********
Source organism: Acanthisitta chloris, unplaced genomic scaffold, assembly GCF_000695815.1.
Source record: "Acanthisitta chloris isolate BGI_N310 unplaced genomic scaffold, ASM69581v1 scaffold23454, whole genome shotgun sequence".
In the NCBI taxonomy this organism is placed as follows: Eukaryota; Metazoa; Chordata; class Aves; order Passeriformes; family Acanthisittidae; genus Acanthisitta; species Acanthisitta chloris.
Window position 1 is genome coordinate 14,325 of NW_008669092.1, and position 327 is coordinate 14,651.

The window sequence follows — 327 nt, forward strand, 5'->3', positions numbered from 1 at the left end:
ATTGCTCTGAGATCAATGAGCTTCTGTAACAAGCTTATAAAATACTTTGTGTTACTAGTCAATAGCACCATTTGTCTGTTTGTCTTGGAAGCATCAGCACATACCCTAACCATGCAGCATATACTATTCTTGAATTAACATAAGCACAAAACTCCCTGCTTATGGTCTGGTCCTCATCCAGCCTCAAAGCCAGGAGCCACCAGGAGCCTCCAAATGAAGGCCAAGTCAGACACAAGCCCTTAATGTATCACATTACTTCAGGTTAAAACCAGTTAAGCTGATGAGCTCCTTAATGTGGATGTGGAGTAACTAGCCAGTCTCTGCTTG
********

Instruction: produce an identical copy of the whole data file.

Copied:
Source organism: Acanthisitta chloris, unplaced genomic scaffold, assembly GCF_000695815.1.
Source record: "Acanthisitta chloris isolate BGI_N310 unplaced genomic scaffold, ASM69581v1 scaffold23454, whole genome shotgun sequence".
In the NCBI taxonomy this organism is placed as follows: Eukaryota; Metazoa; Chordata; class Aves; order Passeriformes; family Acanthisittidae; genus Acanthisitta; species Acanthisitta chloris.
Window position 1 is genome coordinate 14,325 of NW_008669092.1, and position 327 is coordinate 14,651.

The window sequence follows — 327 nt, forward strand, 5'->3', positions numbered from 1 at the left end:
ATTGCTCTGAGATCAATGAGCTTCTGTAACAAGCTTATAAAATACTTTGTGTTACTAGTCAATAGCACCATTTGTCTGTTTGTCTTGGAAGCATCAGCACATACCCTAACCATGCAGCATATACTATTCTTGAATTAACATAAGCACAAAACTCCCTGCTTATGGTCTGGTCCTCATCCAGCCTCAAAGCCAGGAGCCACCAGGAGCCTCCAAATGAAGGCCAAGTCAGACACAAGCCCTTAATGTATCACATTACTTCAGGTTAAAACCAGTTAAGCTGATGAGCTCCTTAATGTGGATGTGGAGTAACTAGCCAGTCTCTGCTTG